Fat Was a Feminist Issue

In 1978 Susie Orbach wrote her hugely successful and extremely influential anti-diet book Fat is a Feminist Issue, examining the complex relationship(s) women have with the shape of their bodies and with food, and what those said about women’s relationship with society. These days people usually refer to Obesity rather than Fat-ness, and obesity has become so widespread and affects such a high percentage of people that even though the issues discussed in her book are still relevant, they exist within a much wider spectrum of issues related to body-size. So although one can still say that fat is a feminist issue, it is also a “person-ist” issue, given its ubiquity, and with relevance to SGSC we can also say that it is an age issue.

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Dear Josh Glancy

Dear Josh Glancy,

We have to take issue with you over something you wrote in your article for the Sunday Times Magazine of June 11th. In the article you wrote that “… technology makes physical strength ever more obsolete…” and we have to say that we find that a very dangerous statement.

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Exercise vs Weight Loss

In February this year there was quite a bit in the press on the subject of a recently published report on some research which proposes the theory that, beyond a certain modest amount, exercise does not use up extra calories. The reporting continued along the lines of "if you exercise primarily to lose weight, tough luck - because it doesn't work!". More of how this theory works later, but the main point that we wish to take issue with is the general tone of the press commentary which went along the usual lines of "Now we can stick two fingers up at those smug types who feel so good about themselves because they go in the gym and torture themselves, or they run for mile upon mile etc etc. Here's some research that shows us it's not worth doing more than an easy walk for a couple of miles since anything more than that doesn't use up any extra calories, so is pointless. Hah!"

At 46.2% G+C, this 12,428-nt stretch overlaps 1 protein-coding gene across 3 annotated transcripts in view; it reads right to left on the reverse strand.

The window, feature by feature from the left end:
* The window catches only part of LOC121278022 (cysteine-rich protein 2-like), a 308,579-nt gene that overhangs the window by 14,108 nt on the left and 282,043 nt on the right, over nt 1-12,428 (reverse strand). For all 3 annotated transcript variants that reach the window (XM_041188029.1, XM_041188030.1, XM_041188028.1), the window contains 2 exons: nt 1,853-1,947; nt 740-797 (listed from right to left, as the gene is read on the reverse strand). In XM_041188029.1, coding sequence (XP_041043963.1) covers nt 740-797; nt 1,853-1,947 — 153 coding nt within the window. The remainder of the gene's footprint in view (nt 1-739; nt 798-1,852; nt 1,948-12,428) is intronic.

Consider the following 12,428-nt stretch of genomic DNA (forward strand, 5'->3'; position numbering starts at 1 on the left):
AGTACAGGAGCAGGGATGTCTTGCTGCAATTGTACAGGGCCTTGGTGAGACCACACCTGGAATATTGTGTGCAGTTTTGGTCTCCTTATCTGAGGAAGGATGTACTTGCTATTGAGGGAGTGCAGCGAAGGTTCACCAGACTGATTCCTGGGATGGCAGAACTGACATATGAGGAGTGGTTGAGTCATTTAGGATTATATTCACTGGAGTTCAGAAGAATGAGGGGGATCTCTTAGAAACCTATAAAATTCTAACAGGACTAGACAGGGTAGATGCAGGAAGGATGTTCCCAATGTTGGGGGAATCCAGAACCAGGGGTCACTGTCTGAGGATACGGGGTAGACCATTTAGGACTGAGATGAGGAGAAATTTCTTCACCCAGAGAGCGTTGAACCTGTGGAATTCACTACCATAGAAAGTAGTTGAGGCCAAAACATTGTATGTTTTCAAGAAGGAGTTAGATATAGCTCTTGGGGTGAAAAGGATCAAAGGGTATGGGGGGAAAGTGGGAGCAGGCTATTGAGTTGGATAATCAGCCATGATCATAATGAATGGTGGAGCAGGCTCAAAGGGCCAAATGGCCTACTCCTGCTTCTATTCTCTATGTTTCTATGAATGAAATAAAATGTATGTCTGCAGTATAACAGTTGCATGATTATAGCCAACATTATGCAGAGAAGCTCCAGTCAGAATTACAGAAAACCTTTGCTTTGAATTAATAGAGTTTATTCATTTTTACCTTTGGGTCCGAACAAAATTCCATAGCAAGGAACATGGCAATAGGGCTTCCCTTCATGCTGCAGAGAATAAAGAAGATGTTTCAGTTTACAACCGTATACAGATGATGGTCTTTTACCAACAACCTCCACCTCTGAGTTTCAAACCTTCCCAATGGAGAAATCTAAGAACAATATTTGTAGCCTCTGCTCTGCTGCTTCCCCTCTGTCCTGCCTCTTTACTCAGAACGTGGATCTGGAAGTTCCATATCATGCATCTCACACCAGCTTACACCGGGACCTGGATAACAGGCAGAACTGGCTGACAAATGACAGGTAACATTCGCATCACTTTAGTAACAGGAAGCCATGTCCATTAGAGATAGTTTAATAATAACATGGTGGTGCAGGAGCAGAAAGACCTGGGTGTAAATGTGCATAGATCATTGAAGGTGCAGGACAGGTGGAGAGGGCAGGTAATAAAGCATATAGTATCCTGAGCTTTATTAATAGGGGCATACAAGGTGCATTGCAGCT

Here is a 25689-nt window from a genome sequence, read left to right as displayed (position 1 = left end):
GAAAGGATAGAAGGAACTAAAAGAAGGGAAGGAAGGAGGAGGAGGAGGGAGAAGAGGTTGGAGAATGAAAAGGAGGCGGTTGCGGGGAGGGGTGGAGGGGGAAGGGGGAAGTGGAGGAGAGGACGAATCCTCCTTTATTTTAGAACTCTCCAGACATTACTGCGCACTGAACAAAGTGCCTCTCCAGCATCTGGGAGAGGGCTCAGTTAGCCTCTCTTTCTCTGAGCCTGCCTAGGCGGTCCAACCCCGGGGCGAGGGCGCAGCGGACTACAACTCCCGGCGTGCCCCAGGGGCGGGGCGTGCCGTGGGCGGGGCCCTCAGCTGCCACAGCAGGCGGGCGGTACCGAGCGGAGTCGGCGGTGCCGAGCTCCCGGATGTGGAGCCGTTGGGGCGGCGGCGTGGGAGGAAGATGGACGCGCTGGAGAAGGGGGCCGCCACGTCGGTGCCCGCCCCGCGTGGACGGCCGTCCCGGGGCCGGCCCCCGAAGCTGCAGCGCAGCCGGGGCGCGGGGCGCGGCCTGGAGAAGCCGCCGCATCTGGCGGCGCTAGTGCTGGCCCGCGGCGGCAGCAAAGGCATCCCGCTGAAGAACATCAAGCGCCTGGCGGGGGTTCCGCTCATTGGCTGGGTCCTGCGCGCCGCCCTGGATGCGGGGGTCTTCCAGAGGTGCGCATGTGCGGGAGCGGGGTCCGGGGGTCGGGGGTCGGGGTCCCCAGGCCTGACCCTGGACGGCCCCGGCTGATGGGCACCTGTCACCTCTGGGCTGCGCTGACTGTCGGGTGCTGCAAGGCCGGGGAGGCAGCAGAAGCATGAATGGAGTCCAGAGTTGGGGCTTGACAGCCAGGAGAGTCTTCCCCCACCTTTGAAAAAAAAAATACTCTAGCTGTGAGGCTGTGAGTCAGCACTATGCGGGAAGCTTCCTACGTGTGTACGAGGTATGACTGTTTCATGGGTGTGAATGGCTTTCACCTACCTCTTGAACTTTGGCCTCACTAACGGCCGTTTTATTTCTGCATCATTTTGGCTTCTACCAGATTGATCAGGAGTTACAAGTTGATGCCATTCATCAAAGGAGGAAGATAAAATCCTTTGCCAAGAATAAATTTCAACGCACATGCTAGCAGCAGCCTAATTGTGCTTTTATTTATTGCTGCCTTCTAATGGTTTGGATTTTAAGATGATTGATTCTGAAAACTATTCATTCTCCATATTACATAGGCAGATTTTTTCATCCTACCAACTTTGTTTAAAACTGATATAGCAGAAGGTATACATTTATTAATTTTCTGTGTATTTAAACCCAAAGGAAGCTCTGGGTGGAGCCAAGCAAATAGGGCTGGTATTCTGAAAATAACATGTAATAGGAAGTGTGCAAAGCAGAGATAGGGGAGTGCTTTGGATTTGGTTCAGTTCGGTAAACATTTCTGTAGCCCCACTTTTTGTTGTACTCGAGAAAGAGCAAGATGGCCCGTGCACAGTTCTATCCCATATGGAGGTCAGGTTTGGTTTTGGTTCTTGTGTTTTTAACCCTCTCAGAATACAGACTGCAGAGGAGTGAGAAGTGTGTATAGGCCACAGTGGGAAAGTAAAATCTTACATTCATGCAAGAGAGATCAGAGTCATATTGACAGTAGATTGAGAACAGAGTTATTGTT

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Not All Plain Sailing

Along with many other people, SGSC pushes the idea that as well as being a lot of fun, extreme and adventure sports are good for you. Facing the dangers and the challenges sharpens the mind and achieving something in a difficult and potentially dangerous sport increases confidence, something that can diminish as you get older. Preparation, i.e. getting into good physical condition, is the key to being able to do this, lessening the risk of both failure and injury. And for Silver Grey athletes, that physical training is itself an important benefit, as has been commented on many times on this site. In any case, Silver Grey athletes are doing plenty of exercise either through doing the sport itself, if you are say a triathlete, or because exercise is the key to the physical conditioning your sport requires.


Exercise is powerful medicine. The good it can do you is extensive as is its capacity to change your body. However, from a recent report it seems that this is not the only side of the story.

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Is it a Helmet or is it a Bubble?

Managed to get away for a week’s skiing in glorious Val d’Isère. The snow has been fantastic and the weather has been wonderfully and worryingly hot -  not that Donald Trump and his acolytes feel they should worry about it!


Aside from the thrill of the sport itself, the feeling that comes from being in the beauty of the mountains is a huge part of what makes skiing special. It therefore comes as a great disappointment to us, this current obsession for skiing wearing a helmet. Apart from the dislocation from the environment, we also feel that it has in fact made the sport more dangerous rather than the opposite. One of the results of people feeling themselves to be more protected is that they often ski with less concern for others.

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A Tale of Two Whistlers

Tomorrow, the Silver Grey Sports Club is on its way back from a ski-trip to Whistler, Canada. Great skiing and plenty of Silver Greys out and about on the slopes.

But here's the thing, even in the country, Canada, where triathlete Mary Goodacre lives, and which made her very happy when finding that she, in her sixties, was among a far larger number of age-group triathletes than when she races in UK, there is still ageism, alongside attitudes that we can't condone where you expect them least.

And here's how it happened.

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